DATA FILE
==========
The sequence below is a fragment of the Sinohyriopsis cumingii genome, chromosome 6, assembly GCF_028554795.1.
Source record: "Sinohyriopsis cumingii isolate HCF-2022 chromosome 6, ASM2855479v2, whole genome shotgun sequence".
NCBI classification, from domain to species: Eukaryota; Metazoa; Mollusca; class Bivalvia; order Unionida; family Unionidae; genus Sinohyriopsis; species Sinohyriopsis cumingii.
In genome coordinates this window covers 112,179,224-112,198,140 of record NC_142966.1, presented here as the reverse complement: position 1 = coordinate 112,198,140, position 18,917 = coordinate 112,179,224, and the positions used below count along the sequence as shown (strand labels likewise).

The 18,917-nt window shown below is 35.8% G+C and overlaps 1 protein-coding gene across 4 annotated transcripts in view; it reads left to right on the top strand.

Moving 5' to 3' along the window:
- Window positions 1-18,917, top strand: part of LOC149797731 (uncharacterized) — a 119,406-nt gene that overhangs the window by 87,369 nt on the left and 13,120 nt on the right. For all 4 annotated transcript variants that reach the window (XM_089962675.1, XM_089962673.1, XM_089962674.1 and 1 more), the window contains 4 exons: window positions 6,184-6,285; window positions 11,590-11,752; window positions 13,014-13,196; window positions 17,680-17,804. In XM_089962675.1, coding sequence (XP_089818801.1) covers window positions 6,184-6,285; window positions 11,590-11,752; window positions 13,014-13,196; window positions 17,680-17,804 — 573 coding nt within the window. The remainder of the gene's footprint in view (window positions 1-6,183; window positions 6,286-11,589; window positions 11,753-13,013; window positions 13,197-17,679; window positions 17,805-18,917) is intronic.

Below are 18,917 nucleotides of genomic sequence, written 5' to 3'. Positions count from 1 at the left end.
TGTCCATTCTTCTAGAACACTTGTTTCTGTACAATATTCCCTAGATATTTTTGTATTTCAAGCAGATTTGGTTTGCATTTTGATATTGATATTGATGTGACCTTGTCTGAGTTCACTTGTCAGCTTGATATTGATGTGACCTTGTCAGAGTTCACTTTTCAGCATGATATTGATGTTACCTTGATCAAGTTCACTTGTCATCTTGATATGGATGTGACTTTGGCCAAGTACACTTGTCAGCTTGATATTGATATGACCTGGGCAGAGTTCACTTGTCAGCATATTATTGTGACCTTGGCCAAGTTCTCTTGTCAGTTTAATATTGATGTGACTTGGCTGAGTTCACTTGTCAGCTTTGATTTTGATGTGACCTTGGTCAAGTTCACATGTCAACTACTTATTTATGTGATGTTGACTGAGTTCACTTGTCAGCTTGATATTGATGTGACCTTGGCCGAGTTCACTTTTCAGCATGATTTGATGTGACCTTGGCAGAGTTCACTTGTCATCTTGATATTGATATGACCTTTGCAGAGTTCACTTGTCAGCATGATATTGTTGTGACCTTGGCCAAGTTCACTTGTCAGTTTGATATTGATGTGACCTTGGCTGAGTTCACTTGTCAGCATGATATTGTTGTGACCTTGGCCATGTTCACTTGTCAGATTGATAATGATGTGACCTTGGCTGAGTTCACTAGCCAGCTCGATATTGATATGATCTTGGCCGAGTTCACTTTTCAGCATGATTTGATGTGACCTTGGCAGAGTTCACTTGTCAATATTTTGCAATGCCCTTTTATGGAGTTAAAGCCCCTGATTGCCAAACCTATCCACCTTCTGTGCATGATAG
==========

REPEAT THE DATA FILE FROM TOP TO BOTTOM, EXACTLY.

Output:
The sequence below is a fragment of the Sinohyriopsis cumingii genome, chromosome 6, assembly GCF_028554795.1.
Source record: "Sinohyriopsis cumingii isolate HCF-2022 chromosome 6, ASM2855479v2, whole genome shotgun sequence".
NCBI classification, from domain to species: Eukaryota; Metazoa; Mollusca; class Bivalvia; order Unionida; family Unionidae; genus Sinohyriopsis; species Sinohyriopsis cumingii.
In genome coordinates this window covers 112,179,224-112,198,140 of record NC_142966.1, presented here as the reverse complement: position 1 = coordinate 112,198,140, position 18,917 = coordinate 112,179,224, and the positions used below count along the sequence as shown (strand labels likewise).

The 18,917-nt window shown below is 35.8% G+C and overlaps 1 protein-coding gene across 4 annotated transcripts in view; it reads left to right on the top strand.

Moving 5' to 3' along the window:
- Window positions 1-18,917, top strand: part of LOC149797731 (uncharacterized) — a 119,406-nt gene that overhangs the window by 87,369 nt on the left and 13,120 nt on the right. For all 4 annotated transcript variants that reach the window (XM_089962675.1, XM_089962673.1, XM_089962674.1 and 1 more), the window contains 4 exons: window positions 6,184-6,285; window positions 11,590-11,752; window positions 13,014-13,196; window positions 17,680-17,804. In XM_089962675.1, coding sequence (XP_089818801.1) covers window positions 6,184-6,285; window positions 11,590-11,752; window positions 13,014-13,196; window positions 17,680-17,804 — 573 coding nt within the window. The remainder of the gene's footprint in view (window positions 1-6,183; window positions 6,286-11,589; window positions 11,753-13,013; window positions 13,197-17,679; window positions 17,805-18,917) is intronic.

Below are 18,917 nucleotides of genomic sequence, written 5' to 3'. Positions count from 1 at the left end.
TGTCCATTCTTCTAGAACACTTGTTTCTGTACAATATTCCCTAGATATTTTTGTATTTCAAGCAGATTTGGTTTGCATTTTGATATTGATATTGATGTGACCTTGTCTGAGTTCACTTGTCAGCTTGATATTGATGTGACCTTGTCAGAGTTCACTTTTCAGCATGATATTGATGTTACCTTGATCAAGTTCACTTGTCATCTTGATATGGATGTGACTTTGGCCAAGTACACTTGTCAGCTTGATATTGATATGACCTGGGCAGAGTTCACTTGTCAGCATATTATTGTGACCTTGGCCAAGTTCTCTTGTCAGTTTAATATTGATGTGACTTGGCTGAGTTCACTTGTCAGCTTTGATTTTGATGTGACCTTGGTCAAGTTCACATGTCAACTACTTATTTATGTGATGTTGACTGAGTTCACTTGTCAGCTTGATATTGATGTGACCTTGGCCGAGTTCACTTTTCAGCATGATTTGATGTGACCTTGGCAGAGTTCACTTGTCATCTTGATATTGATATGACCTTTGCAGAGTTCACTTGTCAGCATGATATTGTTGTGACCTTGGCCAAGTTCACTTGTCAGTTTGATATTGATGTGACCTTGGCTGAGTTCACTTGTCAGCATGATATTGTTGTGACCTTGGCCATGTTCACTTGTCAGATTGATAATGATGTGACCTTGGCTGAGTTCACTAGCCAGCTCGATATTGATATGATCTTGGCCGAGTTCACTTTTCAGCATGATTTGATGTGACCTTGGCAGAGTTCACTTGTCAATATTTTGCAATGCCCTTTTATGGAGTTAAAGCCCCTGATTGCCAAACCTATCCACCTTCTGTGCATGATAG